Last week, our priest shared a quote from another priest suggesting a good missionary “takes people where they are.” The comment was shared in relation to a Bible account I’ve always enjoyed where St. Paul, walking the streets of Athens, discovered a place of honor devoted “To an Unknown God.” He used this as his point of departure in telling Athenians he was there to reveal to them this unknown God.

The quote and story provide a great business strategy lesson for change agents trying to catalyze significant innovation:

Before you do anything, listen and observe.

It’s critical to first get a sense of the people you are trying to transform. A great strategic observer will be able to readily detect instances where people desire (or are already leaning toward) a new approach.

Starting your transformation strategy by absorbing people’s mindsets and dispositions allows you to structure your change agenda to begin with areas of agreement, not areas of conflict. This strategy allows you to gain credibility, build trust, and typically uncover further insights as others begin to open up and share more personal hopes and concerns. All these inputs allow you to better tailor your message and successfully take people from where they currently are.

This is why smart turnaround people conduct listening sessions and tours before trying to implement huge transitional change. Don’t interpret this as suggesting big changes have to be put on hold for extended periods of time. It simply means that observing first will allow you to sequence and implement changes with the greatest likelihood of success.

One of my favorite stories from having watched business turnaround CEO specialist Maury Myers occurred during his first few weeks at our company. It was a corporation in shock, with its first truly significant leadership change in 40 years. People were down in the dumps and wanted something signaling management was in touch with what was happening. At his first town hall meeting, Maury told the corporate office staff he knew the senior management group had been debating adopting an all business casual environment. It made sense he told us, so the next Monday, it was business casual five days a week.

In one move, which cost the company nothing, Maury demonstrated he was listening, was there to rapidly make big changes, and was going to make smart decisions. Despite challenging conditions, and Maury being a very challenging guy at times, it was absolutely the right way to take his audience where it was and start moving forward.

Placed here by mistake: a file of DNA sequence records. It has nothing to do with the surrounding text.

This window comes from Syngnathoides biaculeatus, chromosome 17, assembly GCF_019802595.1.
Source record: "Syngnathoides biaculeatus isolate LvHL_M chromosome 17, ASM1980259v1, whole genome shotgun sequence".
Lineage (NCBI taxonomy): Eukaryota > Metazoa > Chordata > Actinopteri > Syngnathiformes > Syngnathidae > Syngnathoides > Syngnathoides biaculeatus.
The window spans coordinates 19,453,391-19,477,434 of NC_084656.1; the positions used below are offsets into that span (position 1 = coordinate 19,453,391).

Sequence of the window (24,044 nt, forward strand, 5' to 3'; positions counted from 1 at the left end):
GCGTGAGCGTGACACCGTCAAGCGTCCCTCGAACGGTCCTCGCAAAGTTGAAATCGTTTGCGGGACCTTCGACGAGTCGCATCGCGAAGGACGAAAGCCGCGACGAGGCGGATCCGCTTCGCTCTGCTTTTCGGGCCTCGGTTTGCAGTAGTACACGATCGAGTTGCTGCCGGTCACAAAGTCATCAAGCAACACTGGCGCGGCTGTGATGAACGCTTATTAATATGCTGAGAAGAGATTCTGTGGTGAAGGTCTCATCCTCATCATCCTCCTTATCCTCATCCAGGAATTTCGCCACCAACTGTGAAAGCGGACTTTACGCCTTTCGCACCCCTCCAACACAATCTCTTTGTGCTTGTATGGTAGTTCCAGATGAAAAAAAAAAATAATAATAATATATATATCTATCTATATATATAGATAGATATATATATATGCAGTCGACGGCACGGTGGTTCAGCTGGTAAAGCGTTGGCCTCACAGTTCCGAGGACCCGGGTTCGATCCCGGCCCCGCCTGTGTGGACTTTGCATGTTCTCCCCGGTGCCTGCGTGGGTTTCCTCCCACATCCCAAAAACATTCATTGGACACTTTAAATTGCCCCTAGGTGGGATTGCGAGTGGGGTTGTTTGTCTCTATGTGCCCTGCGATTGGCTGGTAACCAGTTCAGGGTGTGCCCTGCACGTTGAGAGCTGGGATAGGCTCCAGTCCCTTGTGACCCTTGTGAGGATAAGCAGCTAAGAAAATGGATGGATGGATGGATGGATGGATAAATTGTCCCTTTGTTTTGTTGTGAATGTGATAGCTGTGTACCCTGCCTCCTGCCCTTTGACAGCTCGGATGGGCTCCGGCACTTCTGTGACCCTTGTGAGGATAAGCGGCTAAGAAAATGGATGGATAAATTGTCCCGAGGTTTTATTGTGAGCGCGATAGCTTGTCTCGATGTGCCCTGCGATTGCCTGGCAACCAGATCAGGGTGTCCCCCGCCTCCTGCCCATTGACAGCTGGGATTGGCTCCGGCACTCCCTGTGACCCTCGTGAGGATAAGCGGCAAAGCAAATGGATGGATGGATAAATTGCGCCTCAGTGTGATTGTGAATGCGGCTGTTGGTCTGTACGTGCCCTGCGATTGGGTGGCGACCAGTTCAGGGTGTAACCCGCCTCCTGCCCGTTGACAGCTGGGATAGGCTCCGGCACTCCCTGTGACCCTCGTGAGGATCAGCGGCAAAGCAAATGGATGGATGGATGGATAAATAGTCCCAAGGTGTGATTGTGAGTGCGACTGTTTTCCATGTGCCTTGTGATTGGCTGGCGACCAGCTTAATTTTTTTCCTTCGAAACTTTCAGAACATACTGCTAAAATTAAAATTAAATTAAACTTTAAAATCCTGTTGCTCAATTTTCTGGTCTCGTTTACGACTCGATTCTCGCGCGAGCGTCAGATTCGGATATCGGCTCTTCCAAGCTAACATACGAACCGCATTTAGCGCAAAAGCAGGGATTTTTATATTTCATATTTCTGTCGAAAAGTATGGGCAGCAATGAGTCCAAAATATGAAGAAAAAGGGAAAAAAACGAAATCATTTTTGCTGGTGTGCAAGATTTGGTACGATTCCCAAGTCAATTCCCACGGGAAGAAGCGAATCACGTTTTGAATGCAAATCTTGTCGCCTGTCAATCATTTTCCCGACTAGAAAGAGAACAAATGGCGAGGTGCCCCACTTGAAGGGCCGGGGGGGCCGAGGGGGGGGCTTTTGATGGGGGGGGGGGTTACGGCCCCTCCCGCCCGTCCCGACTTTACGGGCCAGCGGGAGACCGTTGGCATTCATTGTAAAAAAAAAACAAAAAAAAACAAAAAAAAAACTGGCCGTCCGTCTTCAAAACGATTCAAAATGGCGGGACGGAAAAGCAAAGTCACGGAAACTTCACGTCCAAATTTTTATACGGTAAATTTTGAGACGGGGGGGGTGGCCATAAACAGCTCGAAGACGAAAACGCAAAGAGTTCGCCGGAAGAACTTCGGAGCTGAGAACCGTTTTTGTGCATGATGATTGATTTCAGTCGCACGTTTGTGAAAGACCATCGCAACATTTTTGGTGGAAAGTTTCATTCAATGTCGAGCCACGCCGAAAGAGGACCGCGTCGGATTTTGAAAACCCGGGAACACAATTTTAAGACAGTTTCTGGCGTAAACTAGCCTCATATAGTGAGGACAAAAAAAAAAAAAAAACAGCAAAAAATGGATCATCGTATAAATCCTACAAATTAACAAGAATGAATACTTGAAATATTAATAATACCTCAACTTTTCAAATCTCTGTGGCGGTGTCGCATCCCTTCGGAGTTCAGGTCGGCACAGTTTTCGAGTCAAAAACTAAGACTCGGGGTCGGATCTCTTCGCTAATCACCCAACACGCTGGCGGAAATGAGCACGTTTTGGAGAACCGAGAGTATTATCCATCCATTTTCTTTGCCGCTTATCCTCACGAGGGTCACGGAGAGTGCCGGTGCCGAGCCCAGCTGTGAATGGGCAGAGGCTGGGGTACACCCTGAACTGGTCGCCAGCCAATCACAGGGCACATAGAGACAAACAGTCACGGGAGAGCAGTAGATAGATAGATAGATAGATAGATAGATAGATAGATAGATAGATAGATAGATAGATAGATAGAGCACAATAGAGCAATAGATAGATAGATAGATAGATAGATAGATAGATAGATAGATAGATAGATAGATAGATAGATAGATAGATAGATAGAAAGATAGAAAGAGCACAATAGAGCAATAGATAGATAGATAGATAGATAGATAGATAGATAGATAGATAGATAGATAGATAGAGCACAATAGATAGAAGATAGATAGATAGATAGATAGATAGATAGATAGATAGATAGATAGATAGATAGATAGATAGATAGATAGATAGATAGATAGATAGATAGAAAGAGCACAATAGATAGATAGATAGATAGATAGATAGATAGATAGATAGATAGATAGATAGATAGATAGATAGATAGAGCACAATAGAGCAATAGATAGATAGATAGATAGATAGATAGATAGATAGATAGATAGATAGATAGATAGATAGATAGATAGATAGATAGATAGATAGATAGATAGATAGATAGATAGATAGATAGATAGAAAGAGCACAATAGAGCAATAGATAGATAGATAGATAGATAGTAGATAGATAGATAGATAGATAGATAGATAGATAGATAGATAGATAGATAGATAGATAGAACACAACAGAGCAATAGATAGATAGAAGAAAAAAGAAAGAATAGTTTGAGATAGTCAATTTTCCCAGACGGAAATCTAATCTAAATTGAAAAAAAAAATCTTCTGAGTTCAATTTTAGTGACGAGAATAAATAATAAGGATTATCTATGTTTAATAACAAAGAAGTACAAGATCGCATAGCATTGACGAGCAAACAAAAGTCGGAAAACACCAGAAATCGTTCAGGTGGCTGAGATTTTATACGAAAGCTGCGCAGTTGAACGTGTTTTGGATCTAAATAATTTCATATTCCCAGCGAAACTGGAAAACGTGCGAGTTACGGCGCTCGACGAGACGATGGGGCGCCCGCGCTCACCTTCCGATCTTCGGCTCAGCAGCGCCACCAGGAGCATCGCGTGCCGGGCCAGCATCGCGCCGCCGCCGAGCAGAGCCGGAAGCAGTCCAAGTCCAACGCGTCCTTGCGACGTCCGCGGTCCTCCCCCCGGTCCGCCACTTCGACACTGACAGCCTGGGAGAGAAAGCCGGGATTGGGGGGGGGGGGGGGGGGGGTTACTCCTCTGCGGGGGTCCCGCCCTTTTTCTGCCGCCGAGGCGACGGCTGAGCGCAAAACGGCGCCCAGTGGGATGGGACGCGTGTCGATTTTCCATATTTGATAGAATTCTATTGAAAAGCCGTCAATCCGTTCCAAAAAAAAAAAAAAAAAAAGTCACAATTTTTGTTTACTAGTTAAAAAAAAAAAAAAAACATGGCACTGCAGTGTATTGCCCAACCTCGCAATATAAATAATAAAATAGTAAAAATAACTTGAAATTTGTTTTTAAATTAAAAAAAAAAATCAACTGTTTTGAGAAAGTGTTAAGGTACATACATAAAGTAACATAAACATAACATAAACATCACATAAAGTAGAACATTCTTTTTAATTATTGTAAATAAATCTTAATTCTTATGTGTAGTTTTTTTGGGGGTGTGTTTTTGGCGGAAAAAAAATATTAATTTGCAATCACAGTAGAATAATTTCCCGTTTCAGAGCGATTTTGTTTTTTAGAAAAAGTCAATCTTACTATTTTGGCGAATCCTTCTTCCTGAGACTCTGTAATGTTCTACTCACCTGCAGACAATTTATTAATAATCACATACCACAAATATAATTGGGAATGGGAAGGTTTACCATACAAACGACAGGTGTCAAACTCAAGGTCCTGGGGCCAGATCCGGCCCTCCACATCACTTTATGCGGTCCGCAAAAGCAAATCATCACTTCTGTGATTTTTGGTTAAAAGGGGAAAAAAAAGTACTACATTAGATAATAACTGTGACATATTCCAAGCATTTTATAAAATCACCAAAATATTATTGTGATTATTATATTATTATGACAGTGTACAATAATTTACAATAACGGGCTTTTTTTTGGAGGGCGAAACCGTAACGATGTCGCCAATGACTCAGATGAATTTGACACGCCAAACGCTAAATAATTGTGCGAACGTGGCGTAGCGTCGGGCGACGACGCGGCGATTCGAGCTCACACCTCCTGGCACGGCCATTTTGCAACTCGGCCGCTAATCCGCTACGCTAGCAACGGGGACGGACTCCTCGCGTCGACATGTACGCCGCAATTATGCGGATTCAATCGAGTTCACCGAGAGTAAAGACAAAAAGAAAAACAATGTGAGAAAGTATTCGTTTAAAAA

What examples have you seen (or done) in starting change by taking people where they are? – Mike Brown

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Mike Brown

Founder of The Brainzooming Group, and an expert on strategy, creativity, and innovation. Mike is a frequent speaker on innovation, strategic thinking, and social media.

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5 Responses to “Innovation Strategy with a New Audience”

  1. Alex says:

    Amazing how just listening (BEFORE you act) can give you the clear advantage in virtually every situation.

  2. Mike Brown says:

    Listening first seems so simple Alex, but it’s completely unnatural for so many people. Most people don’t want to be told they’re wrong. It’s a lot easier to find a place from which you can tell them, “that’s okay, but here’s how you can be better.”

  3. Emily says:

    Amazing how just listening (BEFORE you act) can give you the clear advantage in virtually every situation.

  4. Hi Mike –

    Wow! We were definitely thinking along the same lines on this weren’t we??

    I spent some time thinking about good examples I’ve experienced during my career of “taking people where they are”, and I don’t think it was until I started working with my current business partner that I really experienced the kind of listening and empathy that can bring about significant change in a positive and sustainable way (sad, isn’t it that it’s taken so long?!).

    We are in the business of helping people make changes – to their business models, sales processes, operations, and personal development – and it always starts with listening. We have a formal listening stage built into our sales process and the one we teach our clients. We come back in the next stage to explain what we heard and talk through suggestions.

    After having had dedicated time to just being able to talk about yourself and what you’re doing, it’s so much easier to establish a quicker and higher level of trust. Listening is an amazing thing and that alone can yield amazing results.

    It’s something I’ve learned that is invaluable in raising kids, and in particular, in maintaining positive relationships during the teen years – stop talking and just listen!

    Everything I’ve read has been fantastic, Mike. You’re quite the thinker and observer. 

    • Anonymous says:

      Wendy – I really like the idea of having a specific listening stage in a sales process and in any process where you’re seeking to create change. Listening can be either the easiest (all you have to do is shut up and focus your attention) or hardest (you can’t / won’t shut up) thing to do, but I’m hard pressed to point to an instance where listening hasn’t been beneficial.